Islam, Democracy And Iraq’s Constitution By Bill Roggio

One of the most controversial items from a western standpoint is the role Islam will play in the laws of Iraq. The common cry [paraphrased] is “did we sacrifice our soldiers to establish an Islamist state?” Security Watchtower excerpts the text of the draft submitted to assembly (the full text can be viewed at Newsday.com). The text of the constitution gives sound reason to believe Iraq is not being established as an Islamist state. Article Two of the submitted draft explains the role of both Islam and democracy:

The political system is republican, parliamentary, democratic and federal.
1. Islam is a main source for legislation.

* a. No law may contradict Islamic standards.

* b. No law may contradict democratic standards.

* c. No law may contradict the essential rights and freedoms mentioned in this constitution.

Article Seven denounces terrorism and vows to fight it. Chapter Six, Article 151 grants the women one-quarter of the seats on the assembly. Article 36 grants “Freedom of expression by all means” and “Freedom of the press, printing, advertising and publishing.” Article 39 states “Iraqis are free to abide in their personal lives according to their religion, sects, beliefs or choice.” The rights of various ethnic groups are protected throughout the document. These are not the guarantees of an Islamist state such as that of the Taliban or Iran.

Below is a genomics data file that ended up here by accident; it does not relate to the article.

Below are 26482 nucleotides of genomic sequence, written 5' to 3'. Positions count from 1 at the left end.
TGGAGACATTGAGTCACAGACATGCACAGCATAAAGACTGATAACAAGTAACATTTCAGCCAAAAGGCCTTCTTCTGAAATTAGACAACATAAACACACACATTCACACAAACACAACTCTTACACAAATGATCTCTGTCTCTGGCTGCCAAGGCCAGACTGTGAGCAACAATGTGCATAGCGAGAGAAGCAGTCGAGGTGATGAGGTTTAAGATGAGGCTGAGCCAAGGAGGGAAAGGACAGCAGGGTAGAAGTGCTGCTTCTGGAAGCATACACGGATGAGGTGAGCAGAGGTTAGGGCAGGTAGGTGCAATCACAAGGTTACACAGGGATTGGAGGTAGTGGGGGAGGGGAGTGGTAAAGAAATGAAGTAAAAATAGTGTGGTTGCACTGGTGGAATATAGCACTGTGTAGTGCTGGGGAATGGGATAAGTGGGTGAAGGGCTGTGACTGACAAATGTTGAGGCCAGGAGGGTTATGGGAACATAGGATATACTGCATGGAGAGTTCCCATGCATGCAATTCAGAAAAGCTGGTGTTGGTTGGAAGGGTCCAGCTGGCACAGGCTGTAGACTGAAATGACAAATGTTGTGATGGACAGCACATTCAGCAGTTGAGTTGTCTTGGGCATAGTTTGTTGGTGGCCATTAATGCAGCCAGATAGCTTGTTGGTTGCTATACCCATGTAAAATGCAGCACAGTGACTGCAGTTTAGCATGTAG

It is unreasonable to assume Islam will not play a role in influencing the society of Iraq, or any other predominately Muslim nation. Christianity played an influential role in the laws and society of western nations, and continues to do so today.

The real test of Iraq’s commitment to democratic principles under the influence of Islam will come with the implementation of the constitution by the next elected assembly. But to state an Islamist regime has been created based on the text of the constitution is unfounded. A simple reading of the document will reveal this.

Update:

Robert Mayer notes that Afghanistan’s constitution is similarly worded, and there was no hue and cry when it was ratified.

This content was used with the permission of The Fourth Rail

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